ChemioCare Developing New Lenalidomide Skin Patch

Inês Martins, PhD avatar

by Inês Martins, PhD |

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Celgene Revlimid

Aiming to improve lenalidomide‘s safety and efficacy, ChemioCare is setting up to develop a new treatment formulation delivered through a skin patch, maintaining an optimal blood level of the medicine for prolonged periods of time.

The new formulation uses the company’s permeation-enhanced transdermal technology (PETT), which “works like a continuous injection of drug into the bloodstream that can be precisely delivered to provide the right amount of drug to work without providing too much drug, which can cause toxicity,” Jamie Oliver, ChemioCare’s chief marketing officer, said in a press release.

Lenalidomide — marketed as Revlimid by Celgene — is the standard of care for multiple myeloma patients, and is approved for some patients with myelodysplastic syndrome and mantle cell lymphoma.

The treatment is an immunomodulatory agent that stimulates the immune system to fight cancer and blocks the formation of new blood vessels around the tumor, preventing tumor growth through these two mechanisms.

But despite being delivered orally, which is more convenient for patients than intravenous infusions, Revlimid has significant dose-dependent side effects, such as low numbers of white blood cells, which ultimately reduces its tolerance and leads to dose reductions or treatment discontinuation.

The biggest problem with Revlimid, researchers say, are its fluctuating levels. The agent reaches its highest concentration after the pill is taken, but levels then drop continuously until the next dose. While the highest dose may cause treatment toxicity, the lowest levels may lead to treatment failure.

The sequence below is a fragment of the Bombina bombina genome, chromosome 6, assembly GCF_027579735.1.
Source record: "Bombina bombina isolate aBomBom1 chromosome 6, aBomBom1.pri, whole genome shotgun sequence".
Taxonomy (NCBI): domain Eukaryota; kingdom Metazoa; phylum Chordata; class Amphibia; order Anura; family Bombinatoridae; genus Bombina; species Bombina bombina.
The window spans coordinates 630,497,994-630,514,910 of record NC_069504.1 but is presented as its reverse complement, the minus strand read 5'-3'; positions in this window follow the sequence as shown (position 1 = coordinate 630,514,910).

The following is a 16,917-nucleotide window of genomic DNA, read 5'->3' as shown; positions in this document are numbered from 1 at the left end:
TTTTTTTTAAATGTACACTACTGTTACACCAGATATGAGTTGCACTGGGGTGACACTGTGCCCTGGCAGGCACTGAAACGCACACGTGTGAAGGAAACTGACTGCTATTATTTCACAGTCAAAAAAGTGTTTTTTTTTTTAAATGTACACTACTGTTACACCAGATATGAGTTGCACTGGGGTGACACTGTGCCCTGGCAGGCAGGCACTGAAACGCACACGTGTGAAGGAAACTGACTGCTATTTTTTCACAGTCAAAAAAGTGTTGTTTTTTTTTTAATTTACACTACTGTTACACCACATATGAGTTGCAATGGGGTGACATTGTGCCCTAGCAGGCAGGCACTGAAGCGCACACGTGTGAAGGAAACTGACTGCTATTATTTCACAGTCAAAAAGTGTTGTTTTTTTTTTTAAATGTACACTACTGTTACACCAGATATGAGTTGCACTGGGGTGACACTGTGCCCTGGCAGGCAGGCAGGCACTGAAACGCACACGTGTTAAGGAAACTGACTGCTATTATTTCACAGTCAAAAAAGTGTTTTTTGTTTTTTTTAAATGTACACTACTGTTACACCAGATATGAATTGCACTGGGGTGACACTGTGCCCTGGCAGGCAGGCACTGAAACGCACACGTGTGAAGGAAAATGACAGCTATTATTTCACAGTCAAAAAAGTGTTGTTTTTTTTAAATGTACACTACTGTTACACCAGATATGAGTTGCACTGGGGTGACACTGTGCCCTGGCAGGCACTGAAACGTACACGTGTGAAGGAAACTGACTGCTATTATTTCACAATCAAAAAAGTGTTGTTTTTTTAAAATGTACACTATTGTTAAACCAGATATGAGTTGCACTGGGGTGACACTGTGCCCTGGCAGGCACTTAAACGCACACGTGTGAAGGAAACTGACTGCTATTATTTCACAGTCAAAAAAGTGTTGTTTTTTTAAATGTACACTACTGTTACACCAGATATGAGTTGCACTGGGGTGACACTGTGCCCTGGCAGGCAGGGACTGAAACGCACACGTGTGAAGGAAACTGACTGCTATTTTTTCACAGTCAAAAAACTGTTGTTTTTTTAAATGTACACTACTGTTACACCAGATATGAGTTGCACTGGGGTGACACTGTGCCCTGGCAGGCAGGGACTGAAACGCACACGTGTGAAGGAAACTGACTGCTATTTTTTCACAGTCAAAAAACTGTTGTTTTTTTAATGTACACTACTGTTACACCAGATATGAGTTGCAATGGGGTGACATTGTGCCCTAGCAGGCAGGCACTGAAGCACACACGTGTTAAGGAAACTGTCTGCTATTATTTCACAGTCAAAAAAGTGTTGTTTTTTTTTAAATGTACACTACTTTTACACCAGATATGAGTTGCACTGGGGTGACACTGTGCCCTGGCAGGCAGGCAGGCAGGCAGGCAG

“Oral medications just are not able to precisely maintain the optimal blood levels over the dosing interval,” Oliver said.

Thus, a possible solution is to keep lenalidomide at its optimal levels at all times, which might be achieved via a device that continuously releases the agent into circulation. ChemioCare is hoping its lenalidomide PETT is the answer.

Because a lenalidomide formulation is already approved, this skin patch leverages the 505(b)2 regulatory path, allowing it to enter Phase 3 trials directly without the need for prior safety, dose-finding studies.

“We are delighted to launch the first program out of the PETT prioritization project, which has the potential to transform the multiple myeloma treatment paradigm,” said Pedro Lichtinger, chairman and CEO of ChemioCare.

Also, lenalidomide’s protection on its composition of matter is set to expire by year’s end, and companies might begin marketing generic, cheaper versions of the medicine as early as 2022.